He was one of Kirkcaldy’s most unlikely sporting heroes – who was twice crowned world champion but ended up a virtual recluse.
Now the late Jocky Wilson, the darts favourite who won the hearts of millions of viewers but had a long battle against alcohol problems, has inspired a new stage show.
The play will be staged exactly five years after the death of Wilson, who retired from the sport in 1995 and was rarely seen in public again.
To be premiered at the Oran Mor arts centre in Glasgow, Jocky Wilson Says will recall an infamous incident when the then 29-year-old was travelling around the United States playing exhibition matches.
He stayed up so late in Los Angeles that he was forced to hitch 400 miles through the desert to Las Vegas after missing his bus.
The show – set before Wilson became a household name – is being created by two siblings from Fife – writer Jane Livingstone and singer-songwriter Jonathan Cairney, although it does not feature any music.
Born in Kirkcaldy in 1950, Wilson served in the British Army, worked in a fish processing plant, delivered coal and was also a miner. But he was unemployed in 1979 when he entered a darts competition at Butlin’s, in Ayr, won the first prize of £500 and decided to turn professional.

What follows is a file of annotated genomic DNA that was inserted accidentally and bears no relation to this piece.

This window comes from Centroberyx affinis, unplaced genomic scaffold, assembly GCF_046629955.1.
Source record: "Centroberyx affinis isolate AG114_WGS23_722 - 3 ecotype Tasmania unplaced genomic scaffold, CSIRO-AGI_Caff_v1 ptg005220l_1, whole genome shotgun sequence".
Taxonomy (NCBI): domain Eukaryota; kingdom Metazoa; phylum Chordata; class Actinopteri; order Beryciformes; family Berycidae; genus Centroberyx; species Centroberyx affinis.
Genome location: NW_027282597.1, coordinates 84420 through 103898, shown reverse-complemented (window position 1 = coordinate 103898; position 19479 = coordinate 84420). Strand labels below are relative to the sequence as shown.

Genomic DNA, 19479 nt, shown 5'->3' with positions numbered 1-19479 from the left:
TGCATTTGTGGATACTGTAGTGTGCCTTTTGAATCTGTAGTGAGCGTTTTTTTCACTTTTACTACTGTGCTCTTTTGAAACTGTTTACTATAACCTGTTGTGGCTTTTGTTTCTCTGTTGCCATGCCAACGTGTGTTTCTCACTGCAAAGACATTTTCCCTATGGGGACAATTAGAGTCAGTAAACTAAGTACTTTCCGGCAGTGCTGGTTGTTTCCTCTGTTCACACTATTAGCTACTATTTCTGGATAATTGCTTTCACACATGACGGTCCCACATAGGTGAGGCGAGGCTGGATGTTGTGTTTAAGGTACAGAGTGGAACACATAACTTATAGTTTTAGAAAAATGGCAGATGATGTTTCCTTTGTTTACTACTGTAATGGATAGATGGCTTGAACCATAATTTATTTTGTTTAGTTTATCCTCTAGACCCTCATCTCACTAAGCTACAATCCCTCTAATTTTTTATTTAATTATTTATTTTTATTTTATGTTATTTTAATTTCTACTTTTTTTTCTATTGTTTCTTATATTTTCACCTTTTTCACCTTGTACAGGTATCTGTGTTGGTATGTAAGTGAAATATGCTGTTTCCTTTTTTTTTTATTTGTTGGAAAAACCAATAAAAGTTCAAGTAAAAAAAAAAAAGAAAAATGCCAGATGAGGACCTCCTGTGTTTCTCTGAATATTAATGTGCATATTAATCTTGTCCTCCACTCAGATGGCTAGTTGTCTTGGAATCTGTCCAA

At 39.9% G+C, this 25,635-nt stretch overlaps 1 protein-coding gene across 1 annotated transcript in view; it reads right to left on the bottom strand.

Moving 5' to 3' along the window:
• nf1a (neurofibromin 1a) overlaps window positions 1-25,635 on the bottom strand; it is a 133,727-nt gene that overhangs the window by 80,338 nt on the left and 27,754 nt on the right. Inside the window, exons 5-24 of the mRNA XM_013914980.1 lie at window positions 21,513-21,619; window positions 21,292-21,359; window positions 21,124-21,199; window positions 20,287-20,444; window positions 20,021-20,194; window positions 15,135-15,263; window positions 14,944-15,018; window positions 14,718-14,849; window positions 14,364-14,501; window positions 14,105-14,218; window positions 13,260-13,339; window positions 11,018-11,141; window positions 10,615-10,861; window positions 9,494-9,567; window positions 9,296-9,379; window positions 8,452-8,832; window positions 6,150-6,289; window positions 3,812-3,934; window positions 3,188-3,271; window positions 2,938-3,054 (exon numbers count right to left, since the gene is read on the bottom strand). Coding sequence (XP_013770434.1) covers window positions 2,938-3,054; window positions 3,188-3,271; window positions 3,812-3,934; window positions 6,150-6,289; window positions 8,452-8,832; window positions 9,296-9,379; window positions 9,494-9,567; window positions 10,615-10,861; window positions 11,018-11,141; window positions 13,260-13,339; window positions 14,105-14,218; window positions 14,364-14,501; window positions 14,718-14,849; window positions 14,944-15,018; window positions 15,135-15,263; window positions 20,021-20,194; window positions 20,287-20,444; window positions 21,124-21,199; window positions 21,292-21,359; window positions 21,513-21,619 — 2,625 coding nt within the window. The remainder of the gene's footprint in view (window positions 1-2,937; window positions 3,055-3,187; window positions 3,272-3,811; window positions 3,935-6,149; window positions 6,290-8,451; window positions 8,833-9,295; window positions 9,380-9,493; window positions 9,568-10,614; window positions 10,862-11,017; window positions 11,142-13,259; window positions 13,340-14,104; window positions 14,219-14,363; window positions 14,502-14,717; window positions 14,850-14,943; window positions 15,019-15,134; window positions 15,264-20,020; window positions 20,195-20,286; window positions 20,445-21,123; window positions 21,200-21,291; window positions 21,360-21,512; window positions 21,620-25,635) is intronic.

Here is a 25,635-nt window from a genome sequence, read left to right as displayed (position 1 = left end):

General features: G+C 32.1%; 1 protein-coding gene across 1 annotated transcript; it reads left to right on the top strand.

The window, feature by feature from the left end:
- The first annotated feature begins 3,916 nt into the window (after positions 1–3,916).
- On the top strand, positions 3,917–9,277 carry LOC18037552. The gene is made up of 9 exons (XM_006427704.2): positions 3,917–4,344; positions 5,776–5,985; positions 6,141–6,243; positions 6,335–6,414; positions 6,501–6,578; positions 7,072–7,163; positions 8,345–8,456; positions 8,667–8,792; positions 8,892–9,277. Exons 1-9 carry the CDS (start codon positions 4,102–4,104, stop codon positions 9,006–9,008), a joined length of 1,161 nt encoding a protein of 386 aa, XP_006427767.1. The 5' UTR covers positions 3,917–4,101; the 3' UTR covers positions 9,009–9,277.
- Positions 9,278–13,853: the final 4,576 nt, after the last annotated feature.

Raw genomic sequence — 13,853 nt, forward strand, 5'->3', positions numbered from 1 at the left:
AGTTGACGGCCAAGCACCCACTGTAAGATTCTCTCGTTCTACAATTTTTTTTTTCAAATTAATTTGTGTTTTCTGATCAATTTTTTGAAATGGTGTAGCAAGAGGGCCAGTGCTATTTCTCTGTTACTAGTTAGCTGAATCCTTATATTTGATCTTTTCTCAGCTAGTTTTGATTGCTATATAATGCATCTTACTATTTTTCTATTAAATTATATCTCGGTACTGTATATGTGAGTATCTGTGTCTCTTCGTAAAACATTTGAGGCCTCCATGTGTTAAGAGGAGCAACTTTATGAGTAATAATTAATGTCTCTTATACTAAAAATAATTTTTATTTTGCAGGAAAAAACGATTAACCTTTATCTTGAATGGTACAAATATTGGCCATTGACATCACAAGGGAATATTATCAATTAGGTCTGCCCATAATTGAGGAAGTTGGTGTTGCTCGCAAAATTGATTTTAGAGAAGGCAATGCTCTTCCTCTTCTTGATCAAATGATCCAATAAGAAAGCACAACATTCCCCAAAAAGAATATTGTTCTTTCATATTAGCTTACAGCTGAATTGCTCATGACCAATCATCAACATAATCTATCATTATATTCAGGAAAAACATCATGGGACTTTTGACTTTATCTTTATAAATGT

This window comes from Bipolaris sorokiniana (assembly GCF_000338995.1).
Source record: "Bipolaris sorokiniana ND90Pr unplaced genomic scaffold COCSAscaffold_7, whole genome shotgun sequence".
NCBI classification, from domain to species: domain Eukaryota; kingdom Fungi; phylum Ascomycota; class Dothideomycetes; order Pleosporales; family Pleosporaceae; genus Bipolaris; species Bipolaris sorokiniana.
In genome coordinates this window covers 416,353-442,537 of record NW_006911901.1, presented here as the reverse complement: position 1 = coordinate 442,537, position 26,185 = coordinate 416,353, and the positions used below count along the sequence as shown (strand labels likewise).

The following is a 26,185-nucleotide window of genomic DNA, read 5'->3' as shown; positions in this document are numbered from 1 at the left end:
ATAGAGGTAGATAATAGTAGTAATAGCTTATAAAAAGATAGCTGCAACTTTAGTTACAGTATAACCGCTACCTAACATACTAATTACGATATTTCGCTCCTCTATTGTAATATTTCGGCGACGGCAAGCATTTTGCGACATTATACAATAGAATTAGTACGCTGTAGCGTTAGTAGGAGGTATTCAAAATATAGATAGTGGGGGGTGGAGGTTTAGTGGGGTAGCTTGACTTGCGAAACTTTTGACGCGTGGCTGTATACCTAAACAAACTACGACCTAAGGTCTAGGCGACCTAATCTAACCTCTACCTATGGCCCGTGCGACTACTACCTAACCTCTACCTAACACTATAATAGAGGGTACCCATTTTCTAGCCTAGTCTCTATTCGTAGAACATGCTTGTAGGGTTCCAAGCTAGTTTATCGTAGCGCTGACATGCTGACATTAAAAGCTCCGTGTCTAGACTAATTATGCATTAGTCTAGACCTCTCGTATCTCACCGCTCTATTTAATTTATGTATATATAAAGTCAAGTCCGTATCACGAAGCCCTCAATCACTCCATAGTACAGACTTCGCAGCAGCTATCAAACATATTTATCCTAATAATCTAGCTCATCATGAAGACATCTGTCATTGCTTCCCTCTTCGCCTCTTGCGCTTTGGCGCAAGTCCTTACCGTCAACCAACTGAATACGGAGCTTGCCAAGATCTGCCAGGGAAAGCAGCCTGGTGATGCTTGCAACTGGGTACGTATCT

Within months he was taking part in the World Championships and three years later won the tournament –a feat he repeated in 1989. However, after retiring from the game in December 1995 he retreated from public life and virtually refused to speak about his time in the limelight.
He died in 2012.
Jane said: “There was literally a time when everybody in Scotland would have known Jocky Wilson’s name, but they possibly wouldn’t have been able to tell you much about where he was from, what his background was like and what motivated him.
“There are very differing views about Jocky Wilson. Some people get very excited about him and think of him as a great Scottish hero. Other people feel his story is very sad and see him as an embarrassing figure.
“We think of him as a tremendous character, but because there are these differing views about him it made us think that his was a story worth looking at.
“I think the fact we’re from Fife means there’s definitely a lot of empathy and understanding of that type of character. We see him having made the most of his abilities to make the most of his life. We don’t see it as a tragic story.
“We’ve done quite a number of interviews with people who played darts with Jocky in Fife. We had an idea of how we wanted to present a story and what we wanted to say about him.
“We wanted to run that by some people who actually knew him at the time so we’re not that far off. It’s neither going to be demonising or over-romanticising him.”